AS Congress and the Clinton administration continue to wrestle with health care, Oregon's controversial plan is about to get its first real test.
The results could sway the direction of national health care, particularly if Hillary Rodham Clinton's earlier opposition is reversed. How well the plan succeeds could also determine Oregon's next governor.
The Oregon Health Plan, which goes into effect Feb. 1 for a five-year trial run, is distinctly different from Medicaid, health care for the poor jointly funded by state and federal governments. Currently, states budget as much as they can and then allocate health-care services to those below a certain income level. This means that many families below the federal poverty level remain ineligible.
The Oregon plan will provide Medicaid to all those financially qualified, but it limits the kinds of medical procedures available. In essence, it draws the line on procedures instead of individuals. In practice, it means that 120,000 previously unqualified recipients (mostly poor women and children) now come under Medicaid here.
Critics call this ``rationing'' - lower-quality health care for those of lesser means.
Supporters say virtually all the most important medical treatments (including preventative ones) are included.
In a process that took several years, health-care providers, social workers, and consumers developed a list of 696 conditions and treatments ranked in order of importance based on effectiveness, cost, and societal values. For the current year, state lawmakers budgeted enough money to cover the first 565 of those medical procedures.
Plan widely supported
The plan has widespread political support here, but it took considerable lobbying to get the federal government to grant the necessary waiver to change Medicaid in Oregon.
As he promised in the presidential campaign, Bill Clinton granted that waiver. But Mrs. Clinton, who has taken the lead in developing the administration's health-care proposals, was very active with the Children's Defense Fund, which strongly opposed the plan. Others in the administration have spoken out against priority lists for medical procedures as well.
``We got the waiver because of Bill Clinton and not because of Hillary Clinton,'' concedes John Kitzhaber, the small-town physician and former Oregon Senate president who led the long fight for the state's health plan. An additional federal waiver is needed to require that all employers provide medical insurance or pay into a state insurance pool - another element of the Oregon plan yet to go into effect.
As a recently announced candidate for governor, Mr. Kitzhaber is counting on his success as a state lawmaker for 14 years, and in particular his effectiveness in pushing through the Oregon Health Plan, to defeat incumbent Barbara Roberts in this May's Democratic primary election.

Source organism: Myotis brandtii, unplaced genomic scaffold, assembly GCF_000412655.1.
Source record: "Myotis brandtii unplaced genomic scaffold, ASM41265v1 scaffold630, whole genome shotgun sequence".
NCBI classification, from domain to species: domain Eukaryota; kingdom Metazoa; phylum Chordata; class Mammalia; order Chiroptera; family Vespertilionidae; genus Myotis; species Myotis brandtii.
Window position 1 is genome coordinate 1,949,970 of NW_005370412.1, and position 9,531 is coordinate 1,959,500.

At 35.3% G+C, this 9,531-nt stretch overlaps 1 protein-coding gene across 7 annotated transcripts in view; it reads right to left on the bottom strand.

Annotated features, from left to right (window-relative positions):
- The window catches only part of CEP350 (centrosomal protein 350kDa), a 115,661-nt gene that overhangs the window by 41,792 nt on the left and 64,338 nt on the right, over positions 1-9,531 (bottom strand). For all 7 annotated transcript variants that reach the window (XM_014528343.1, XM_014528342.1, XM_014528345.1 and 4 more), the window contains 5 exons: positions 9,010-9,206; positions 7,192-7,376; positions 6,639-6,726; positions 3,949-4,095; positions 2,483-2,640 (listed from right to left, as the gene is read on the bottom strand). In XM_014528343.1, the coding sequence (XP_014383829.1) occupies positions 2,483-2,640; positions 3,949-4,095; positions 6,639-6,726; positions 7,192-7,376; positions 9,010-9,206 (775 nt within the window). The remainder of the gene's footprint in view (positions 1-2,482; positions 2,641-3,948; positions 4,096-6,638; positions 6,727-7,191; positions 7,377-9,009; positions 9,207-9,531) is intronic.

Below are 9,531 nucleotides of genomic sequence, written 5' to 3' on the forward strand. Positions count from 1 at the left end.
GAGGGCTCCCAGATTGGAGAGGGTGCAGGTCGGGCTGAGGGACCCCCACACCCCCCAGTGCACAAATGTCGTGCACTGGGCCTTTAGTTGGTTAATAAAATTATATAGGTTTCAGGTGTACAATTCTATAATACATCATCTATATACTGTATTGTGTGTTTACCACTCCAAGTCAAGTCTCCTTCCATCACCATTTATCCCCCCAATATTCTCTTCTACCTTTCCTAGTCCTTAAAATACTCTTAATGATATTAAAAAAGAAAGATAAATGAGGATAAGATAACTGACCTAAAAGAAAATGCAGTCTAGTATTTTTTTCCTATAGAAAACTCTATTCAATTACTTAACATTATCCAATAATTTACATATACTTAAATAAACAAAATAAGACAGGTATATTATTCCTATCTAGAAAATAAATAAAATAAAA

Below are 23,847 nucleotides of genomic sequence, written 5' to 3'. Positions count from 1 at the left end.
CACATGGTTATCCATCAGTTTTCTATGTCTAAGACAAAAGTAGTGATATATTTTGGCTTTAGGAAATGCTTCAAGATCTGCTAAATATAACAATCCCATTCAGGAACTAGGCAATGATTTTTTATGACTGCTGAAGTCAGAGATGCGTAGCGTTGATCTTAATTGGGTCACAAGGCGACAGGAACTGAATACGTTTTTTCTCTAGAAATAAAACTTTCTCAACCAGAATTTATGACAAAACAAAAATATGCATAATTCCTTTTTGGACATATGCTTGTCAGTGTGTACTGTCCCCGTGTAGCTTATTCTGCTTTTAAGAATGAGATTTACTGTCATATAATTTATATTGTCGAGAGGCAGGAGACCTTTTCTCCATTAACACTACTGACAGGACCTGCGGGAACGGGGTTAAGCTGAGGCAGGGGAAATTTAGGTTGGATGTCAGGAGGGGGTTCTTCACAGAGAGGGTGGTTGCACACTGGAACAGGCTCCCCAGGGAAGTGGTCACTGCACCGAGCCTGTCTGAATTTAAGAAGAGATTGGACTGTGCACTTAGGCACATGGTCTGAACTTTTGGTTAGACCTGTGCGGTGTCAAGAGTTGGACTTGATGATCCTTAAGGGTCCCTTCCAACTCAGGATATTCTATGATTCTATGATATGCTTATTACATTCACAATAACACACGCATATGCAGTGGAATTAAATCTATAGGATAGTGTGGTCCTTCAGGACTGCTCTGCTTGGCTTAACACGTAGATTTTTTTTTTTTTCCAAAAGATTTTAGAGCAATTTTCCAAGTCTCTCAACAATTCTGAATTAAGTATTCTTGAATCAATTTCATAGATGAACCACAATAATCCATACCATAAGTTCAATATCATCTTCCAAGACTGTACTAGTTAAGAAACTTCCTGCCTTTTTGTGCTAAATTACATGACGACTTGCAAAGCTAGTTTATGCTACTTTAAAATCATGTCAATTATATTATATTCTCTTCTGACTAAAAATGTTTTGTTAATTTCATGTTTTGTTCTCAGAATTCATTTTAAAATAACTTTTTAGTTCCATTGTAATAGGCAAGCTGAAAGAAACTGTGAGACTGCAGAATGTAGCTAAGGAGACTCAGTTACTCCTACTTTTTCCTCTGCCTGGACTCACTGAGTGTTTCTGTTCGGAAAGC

Governor race at stake
If that election were held today, Kitzhaber would be a shoo-in. A recent poll of Oregon Democrats showed him favored over Governor Roberts by a wide margin (52 percent to 28 percent). Among Republicans, particularly lawmakers with whom he worked, Kitzhaber enjoys considerable respect as well. Although he represented a conservative timber town, he had no trouble getting reelected to the state senate despite his progressive image.
Philosophically, there is little difference between Roberts and Kitzhaber. Both are social liberals. Both are known as pro-environment and pro-gay rights and both favor a sales tax in a state that has none and is in serious budgetary difficulties.
But many Oregonians, according to polls and political observers, think Roberts has failed to deal with the state's problems - particularly the need to find new sources of revenue and reorder spending in light of recent ballot initiatives that cut property taxes and rejected a sales tax.
Kitzhaber's main pitch is that his success in bringing together many different interests on health care (whether or not the Clintons make room for it in their proposal) qualifies him to unite Oregonians on other difficult issues. ``The Oregon Health Plan is a model for finding consensus,'' he told a League of Women Voters meeting this week.
But nobody is ruling out Roberts at this early date. An up-from-the-grass-roots politician, she came from behind to beat a popular Republican state attorney general for the governor's post four years ago.